I recently spoke to Professor Steve Simpson who conducted the study, and his suggestion was that a diet that consists of 15-20 per cent high quality protein, low in fat and high in good quality carbohydrate will deliver the best metabolic health and longest life.

No need to cut out those carbs, just the fried chips.



Blueberry Ash: Elaeocarpus retiuculatus
Here’s a small tree with lily of the valley type flowers and olive like fruit.
The flowers are either pale pink or white, often referred to as “fairy pettioats.”
A very tough small tree that’s native to the east coast of Australia that is also bird attracting especially to all types of parrots.
Blueberry Ash: Pink form
Let’s find out more about it. 
I'm talking with Karen Smith, editor of

Karen’s neighbour keeps her blueberry ash trimmed down to 4 metres or you could leave it a bit bigger and “limb up” as Peter Nixon would say so you have a lovely shade tree to sit under.
The only place it doesn’t suit is those areas with heavy frost. If you have any questions about blueberry ash , either for me or for Karen or have some information to share, why not drop us a line to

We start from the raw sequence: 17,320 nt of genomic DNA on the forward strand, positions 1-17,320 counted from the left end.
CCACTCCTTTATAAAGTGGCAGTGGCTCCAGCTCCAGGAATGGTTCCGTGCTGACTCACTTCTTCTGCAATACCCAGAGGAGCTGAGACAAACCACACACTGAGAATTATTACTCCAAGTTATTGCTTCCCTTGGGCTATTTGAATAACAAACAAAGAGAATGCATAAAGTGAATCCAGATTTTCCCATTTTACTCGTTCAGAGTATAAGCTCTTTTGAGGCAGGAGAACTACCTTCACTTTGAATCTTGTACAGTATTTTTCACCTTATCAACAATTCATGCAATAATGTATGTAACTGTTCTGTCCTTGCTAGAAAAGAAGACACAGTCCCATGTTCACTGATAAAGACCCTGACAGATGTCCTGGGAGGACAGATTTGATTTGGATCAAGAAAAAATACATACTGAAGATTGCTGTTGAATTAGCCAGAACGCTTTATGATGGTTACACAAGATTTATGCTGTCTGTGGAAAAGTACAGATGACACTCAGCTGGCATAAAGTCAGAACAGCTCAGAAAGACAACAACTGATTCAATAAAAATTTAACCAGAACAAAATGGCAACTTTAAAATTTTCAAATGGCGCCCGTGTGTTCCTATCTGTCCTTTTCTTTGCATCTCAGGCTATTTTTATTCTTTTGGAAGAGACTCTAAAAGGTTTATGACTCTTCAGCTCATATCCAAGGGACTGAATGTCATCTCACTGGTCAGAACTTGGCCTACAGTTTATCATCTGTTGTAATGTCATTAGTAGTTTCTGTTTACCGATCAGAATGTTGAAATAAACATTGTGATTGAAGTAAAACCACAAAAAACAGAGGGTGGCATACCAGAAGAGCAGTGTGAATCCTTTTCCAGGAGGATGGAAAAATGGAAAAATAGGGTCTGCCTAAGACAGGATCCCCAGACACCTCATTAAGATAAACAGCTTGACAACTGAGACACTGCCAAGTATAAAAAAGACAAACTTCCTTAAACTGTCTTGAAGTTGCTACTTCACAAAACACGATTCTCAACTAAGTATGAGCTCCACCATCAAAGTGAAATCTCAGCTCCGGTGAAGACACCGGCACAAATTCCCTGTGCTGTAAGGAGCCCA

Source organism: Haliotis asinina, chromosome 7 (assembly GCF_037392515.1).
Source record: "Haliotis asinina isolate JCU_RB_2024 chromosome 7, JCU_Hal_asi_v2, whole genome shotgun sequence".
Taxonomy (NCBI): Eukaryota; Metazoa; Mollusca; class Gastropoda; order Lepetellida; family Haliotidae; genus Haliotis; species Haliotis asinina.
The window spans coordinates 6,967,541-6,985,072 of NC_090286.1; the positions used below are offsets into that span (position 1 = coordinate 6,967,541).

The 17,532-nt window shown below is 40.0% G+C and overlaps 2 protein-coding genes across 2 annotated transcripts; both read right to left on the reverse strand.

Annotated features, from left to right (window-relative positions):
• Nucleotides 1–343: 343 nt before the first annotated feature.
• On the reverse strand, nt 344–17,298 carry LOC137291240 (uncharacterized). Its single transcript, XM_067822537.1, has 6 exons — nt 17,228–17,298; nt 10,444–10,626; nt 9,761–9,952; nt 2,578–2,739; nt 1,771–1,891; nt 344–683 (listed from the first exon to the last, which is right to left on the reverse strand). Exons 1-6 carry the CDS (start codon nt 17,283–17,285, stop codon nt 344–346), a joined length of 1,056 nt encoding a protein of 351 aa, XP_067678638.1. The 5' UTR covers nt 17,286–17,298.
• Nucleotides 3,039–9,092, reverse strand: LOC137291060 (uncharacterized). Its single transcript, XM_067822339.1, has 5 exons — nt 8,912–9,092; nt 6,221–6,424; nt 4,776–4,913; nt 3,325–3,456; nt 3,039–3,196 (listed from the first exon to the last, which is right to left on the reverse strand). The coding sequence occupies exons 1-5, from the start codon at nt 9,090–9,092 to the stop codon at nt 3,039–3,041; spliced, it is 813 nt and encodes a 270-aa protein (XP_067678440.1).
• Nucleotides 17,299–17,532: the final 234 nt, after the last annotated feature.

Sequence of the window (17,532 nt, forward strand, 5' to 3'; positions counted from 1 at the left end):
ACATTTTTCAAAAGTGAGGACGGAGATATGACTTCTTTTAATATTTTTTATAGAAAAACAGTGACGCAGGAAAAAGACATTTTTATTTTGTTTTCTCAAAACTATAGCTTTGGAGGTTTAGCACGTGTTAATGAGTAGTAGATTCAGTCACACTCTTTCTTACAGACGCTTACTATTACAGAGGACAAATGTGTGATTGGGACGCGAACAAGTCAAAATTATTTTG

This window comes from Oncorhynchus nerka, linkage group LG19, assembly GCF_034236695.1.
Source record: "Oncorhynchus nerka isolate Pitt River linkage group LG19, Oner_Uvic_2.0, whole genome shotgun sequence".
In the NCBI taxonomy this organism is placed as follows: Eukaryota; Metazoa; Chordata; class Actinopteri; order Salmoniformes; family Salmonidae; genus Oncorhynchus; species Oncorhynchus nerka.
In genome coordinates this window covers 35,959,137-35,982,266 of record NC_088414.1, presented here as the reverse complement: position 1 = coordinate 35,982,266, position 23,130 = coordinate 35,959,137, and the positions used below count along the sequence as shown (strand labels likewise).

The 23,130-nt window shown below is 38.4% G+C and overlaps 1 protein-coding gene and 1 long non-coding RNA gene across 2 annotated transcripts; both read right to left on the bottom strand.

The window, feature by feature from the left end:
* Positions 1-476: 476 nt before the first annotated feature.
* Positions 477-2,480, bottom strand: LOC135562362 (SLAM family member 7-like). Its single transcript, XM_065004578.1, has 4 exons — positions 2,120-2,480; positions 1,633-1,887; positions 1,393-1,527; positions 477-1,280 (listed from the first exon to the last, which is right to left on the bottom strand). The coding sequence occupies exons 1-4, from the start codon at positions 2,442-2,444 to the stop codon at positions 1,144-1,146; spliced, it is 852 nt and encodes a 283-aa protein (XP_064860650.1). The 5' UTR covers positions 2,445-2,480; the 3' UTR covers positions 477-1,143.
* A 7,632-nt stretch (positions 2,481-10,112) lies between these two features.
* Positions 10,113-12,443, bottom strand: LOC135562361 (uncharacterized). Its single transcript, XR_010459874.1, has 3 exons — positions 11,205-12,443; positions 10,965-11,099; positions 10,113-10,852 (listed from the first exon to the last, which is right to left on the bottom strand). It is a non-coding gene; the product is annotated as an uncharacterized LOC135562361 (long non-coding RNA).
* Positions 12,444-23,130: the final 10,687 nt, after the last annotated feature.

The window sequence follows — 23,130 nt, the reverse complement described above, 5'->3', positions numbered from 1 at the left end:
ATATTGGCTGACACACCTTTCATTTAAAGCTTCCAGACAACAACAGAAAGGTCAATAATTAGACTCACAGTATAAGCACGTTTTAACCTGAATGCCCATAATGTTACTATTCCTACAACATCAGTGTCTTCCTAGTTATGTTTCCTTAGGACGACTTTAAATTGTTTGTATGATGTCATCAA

All about Freesias
If you have a cottage garden big or small, chances are you've invested in Spring bulbs which include Freesias.
Gardeners will be ordering Freesias in their Spring bulb order now.
TIP: Just remember, plant them pointy end upward when your receive the bulbs
Botanical Bite

Freesia flowers are “zygomorphic” which just means that they grow along one side of the stem, in a single plane.
 When you look at a flower stalk, you'll see that the blooms are facing upwards. 
How does this work? 
Freesias stems have the unusual habit of turning at right angles just below the bottom flower. 
This causes the upper portion of the stem to grow almost parallel with the ground. The flowers bloom along the top side of the stalk, facing upwards. Isn't nature clever?
Recorded live during broadcast of Real World Gardener program on 2rrr 88.5 fm Sydney.